He has a fear of homosexuals so intense that his mind is diseased?
Let's stick to facts, not misdirection.
More importantly, though, making an incredibly inane distinction over how much he hates a group of people misdirects readers from the fact that OSC has some incredibly harmful views on society that should not be tolerated.
If he's a jerk and he's wrong and you think he's overrated or should be boycotted, you know, go ahead and say so, but "should not be tolerated"? That's the language of "they belong in jail or Siberian labor camps".
He's entitled to say his opinion, but he can't prevent me from saying he's a bigot.
Again, this is the guy that basically said he would physically attack the government if they endorsed or allowed gay marriage.
That he is fearful? That he feels the same emotion that one might experience from a giant hairy spider, or cancer, or a bottle of nitroglycerin? Not liking something, or not wanting it to be public policy, does not make someone fearful.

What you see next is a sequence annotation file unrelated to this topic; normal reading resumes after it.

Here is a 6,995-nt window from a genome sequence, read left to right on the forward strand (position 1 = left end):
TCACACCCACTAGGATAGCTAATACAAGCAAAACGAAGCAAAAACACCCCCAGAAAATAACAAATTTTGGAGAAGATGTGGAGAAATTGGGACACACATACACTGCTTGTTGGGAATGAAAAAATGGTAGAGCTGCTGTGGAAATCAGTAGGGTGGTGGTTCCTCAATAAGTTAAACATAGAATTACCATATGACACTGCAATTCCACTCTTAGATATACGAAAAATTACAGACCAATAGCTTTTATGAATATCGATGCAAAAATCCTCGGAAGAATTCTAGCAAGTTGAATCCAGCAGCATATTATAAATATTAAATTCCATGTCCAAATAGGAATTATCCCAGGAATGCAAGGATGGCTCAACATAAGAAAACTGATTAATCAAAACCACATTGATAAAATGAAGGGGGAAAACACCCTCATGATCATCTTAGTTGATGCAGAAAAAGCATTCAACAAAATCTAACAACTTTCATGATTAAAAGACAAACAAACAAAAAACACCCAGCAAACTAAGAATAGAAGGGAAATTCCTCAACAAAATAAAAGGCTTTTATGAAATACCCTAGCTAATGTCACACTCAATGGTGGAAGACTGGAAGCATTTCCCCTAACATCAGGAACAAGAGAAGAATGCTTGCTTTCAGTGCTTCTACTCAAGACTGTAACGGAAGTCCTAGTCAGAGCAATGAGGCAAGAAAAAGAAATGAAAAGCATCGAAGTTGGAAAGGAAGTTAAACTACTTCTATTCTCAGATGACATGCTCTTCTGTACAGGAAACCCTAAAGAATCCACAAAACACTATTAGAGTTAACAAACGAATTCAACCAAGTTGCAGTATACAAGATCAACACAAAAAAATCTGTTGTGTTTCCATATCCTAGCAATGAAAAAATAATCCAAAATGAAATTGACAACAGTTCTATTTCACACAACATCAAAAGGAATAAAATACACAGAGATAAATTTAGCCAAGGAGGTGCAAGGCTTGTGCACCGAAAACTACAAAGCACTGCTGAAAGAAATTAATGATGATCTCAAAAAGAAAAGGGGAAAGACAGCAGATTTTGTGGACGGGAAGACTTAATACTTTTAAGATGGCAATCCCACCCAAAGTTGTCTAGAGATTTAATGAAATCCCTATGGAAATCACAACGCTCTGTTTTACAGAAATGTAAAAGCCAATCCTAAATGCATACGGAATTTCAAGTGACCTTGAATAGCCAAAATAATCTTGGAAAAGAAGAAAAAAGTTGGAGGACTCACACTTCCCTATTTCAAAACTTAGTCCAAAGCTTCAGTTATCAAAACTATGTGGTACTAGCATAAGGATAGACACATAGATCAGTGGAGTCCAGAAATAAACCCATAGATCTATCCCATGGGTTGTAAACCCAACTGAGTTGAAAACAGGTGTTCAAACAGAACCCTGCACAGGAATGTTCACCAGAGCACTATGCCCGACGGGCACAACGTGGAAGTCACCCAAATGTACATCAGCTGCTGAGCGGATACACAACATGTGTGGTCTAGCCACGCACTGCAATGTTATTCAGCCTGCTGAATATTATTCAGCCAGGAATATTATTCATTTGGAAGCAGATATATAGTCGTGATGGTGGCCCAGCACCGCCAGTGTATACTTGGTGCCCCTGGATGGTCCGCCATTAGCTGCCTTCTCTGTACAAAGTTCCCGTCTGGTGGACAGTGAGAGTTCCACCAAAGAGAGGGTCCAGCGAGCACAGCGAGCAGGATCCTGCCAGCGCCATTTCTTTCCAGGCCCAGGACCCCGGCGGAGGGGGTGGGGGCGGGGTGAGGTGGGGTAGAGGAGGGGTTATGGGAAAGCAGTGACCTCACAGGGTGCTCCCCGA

> the fact that OSC has some incredibly harmful views on society that should not be tolerated.
It's a fact that a lot of the homosexual leadership leads lives of debauchery and wanton disregard for consequences. It is not harmful to suggest that perhaps they should not be given free reign to rewrite family and marriage law, nor indoctrinate schoolchildren.
Now this is being discussed in the context of a religious leader (Card) rallying the troops (Mormons). The Mormons are a religion with a fanatical devotion to procreation, children, and families. When a bunch of slick Hollywood queers try to move marriage in the direction of being a frivolous indulgence, the internal Mormon rhetoric is naturally going to run towards the revolutionary. (And it is not idle talk. In a fantasy world where the lunatic wing of the queer movement gets their wishes on marriage laws, Utah probably would secede from the U.S.)
OSC: "I will act to destroy that government [that recognizes gay marriages] and bring it down"
(Which are, incidentally, not much like the first book. The first book was a juvenile sci-fi book, the next three are fairly serious works you wouldn't hand to a 12-year old and expect them to enjoy. Or understand, frankly.)
You, of course, need to work within your own set of ethics. This story is iconic sci fi. Even if you don't like it, it's a classic.